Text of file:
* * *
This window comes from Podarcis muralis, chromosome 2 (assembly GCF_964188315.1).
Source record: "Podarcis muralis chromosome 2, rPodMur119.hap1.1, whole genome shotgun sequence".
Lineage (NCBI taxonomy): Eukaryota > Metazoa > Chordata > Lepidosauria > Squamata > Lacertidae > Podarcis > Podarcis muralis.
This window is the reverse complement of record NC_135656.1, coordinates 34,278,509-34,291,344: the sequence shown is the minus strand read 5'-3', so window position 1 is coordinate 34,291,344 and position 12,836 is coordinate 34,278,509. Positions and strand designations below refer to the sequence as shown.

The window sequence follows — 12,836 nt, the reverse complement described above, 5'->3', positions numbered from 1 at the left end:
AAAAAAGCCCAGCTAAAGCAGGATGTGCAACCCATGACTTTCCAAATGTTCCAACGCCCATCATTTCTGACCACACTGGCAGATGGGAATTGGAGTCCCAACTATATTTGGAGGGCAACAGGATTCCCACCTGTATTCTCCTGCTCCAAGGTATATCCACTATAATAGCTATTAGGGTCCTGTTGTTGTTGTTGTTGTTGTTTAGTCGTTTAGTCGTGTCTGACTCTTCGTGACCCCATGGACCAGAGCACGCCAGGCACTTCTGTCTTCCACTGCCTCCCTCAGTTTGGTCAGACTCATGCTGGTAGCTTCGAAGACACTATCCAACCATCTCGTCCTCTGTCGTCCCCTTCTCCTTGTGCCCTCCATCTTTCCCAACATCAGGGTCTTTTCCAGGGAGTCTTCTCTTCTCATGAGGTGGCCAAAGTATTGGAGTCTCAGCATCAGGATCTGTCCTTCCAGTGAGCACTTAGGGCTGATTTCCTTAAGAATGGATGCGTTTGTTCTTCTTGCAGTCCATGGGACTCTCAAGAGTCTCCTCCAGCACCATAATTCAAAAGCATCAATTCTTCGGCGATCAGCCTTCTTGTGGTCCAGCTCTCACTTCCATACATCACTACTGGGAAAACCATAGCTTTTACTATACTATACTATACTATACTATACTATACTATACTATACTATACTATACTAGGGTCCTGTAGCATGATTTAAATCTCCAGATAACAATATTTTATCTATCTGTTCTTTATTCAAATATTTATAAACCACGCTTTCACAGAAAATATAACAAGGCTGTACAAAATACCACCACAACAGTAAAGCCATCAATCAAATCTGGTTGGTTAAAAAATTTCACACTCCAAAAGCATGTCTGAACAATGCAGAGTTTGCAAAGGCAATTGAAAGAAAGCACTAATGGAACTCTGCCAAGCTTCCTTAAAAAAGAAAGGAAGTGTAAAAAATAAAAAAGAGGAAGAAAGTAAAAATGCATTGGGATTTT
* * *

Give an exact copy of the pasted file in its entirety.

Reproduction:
This window comes from Podarcis muralis, chromosome 2 (assembly GCF_964188315.1).
Source record: "Podarcis muralis chromosome 2, rPodMur119.hap1.1, whole genome shotgun sequence".
Lineage (NCBI taxonomy): Eukaryota > Metazoa > Chordata > Lepidosauria > Squamata > Lacertidae > Podarcis > Podarcis muralis.
This window is the reverse complement of record NC_135656.1, coordinates 34,278,509-34,291,344: the sequence shown is the minus strand read 5'-3', so window position 1 is coordinate 34,291,344 and position 12,836 is coordinate 34,278,509. Positions and strand designations below refer to the sequence as shown.

The window sequence follows — 12,836 nt, the reverse complement described above, 5'->3', positions numbered from 1 at the left end:
AAAAAAGCCCAGCTAAAGCAGGATGTGCAACCCATGACTTTCCAAATGTTCCAACGCCCATCATTTCTGACCACACTGGCAGATGGGAATTGGAGTCCCAACTATATTTGGAGGGCAACAGGATTCCCACCTGTATTCTCCTGCTCCAAGGTATATCCACTATAATAGCTATTAGGGTCCTGTTGTTGTTGTTGTTGTTGTTTAGTCGTTTAGTCGTGTCTGACTCTTCGTGACCCCATGGACCAGAGCACGCCAGGCACTTCTGTCTTCCACTGCCTCCCTCAGTTTGGTCAGACTCATGCTGGTAGCTTCGAAGACACTATCCAACCATCTCGTCCTCTGTCGTCCCCTTCTCCTTGTGCCCTCCATCTTTCCCAACATCAGGGTCTTTTCCAGGGAGTCTTCTCTTCTCATGAGGTGGCCAAAGTATTGGAGTCTCAGCATCAGGATCTGTCCTTCCAGTGAGCACTTAGGGCTGATTTCCTTAAGAATGGATGCGTTTGTTCTTCTTGCAGTCCATGGGACTCTCAAGAGTCTCCTCCAGCACCATAATTCAAAAGCATCAATTCTTCGGCGATCAGCCTTCTTGTGGTCCAGCTCTCACTTCCATACATCACTACTGGGAAAACCATAGCTTTTACTATACTATACTATACTATACTATACTATACTATACTATACTATACTATACTAGGGTCCTGTAGCATGATTTAAATCTCCAGATAACAATATTTTATCTATCTGTTCTTTATTCAAATATTTATAAACCACGCTTTCACAGAAAATATAACAAGGCTGTACAAAATACCACCACAACAGTAAAGCCATCAATCAAATCTGGTTGGTTAAAAAATTTCACACTCCAAAAGCATGTCTGAACAATGCAGAGTTTGCAAAGGCAATTGAAAGAAAGCACTAATGGAACTCTGCCAAGCTTCCTTAAAAAAGAAAGGAAGTGTAAAAAATAAAAAAGAGGAAGAAAGTAAAAATGCATTGGGATTTT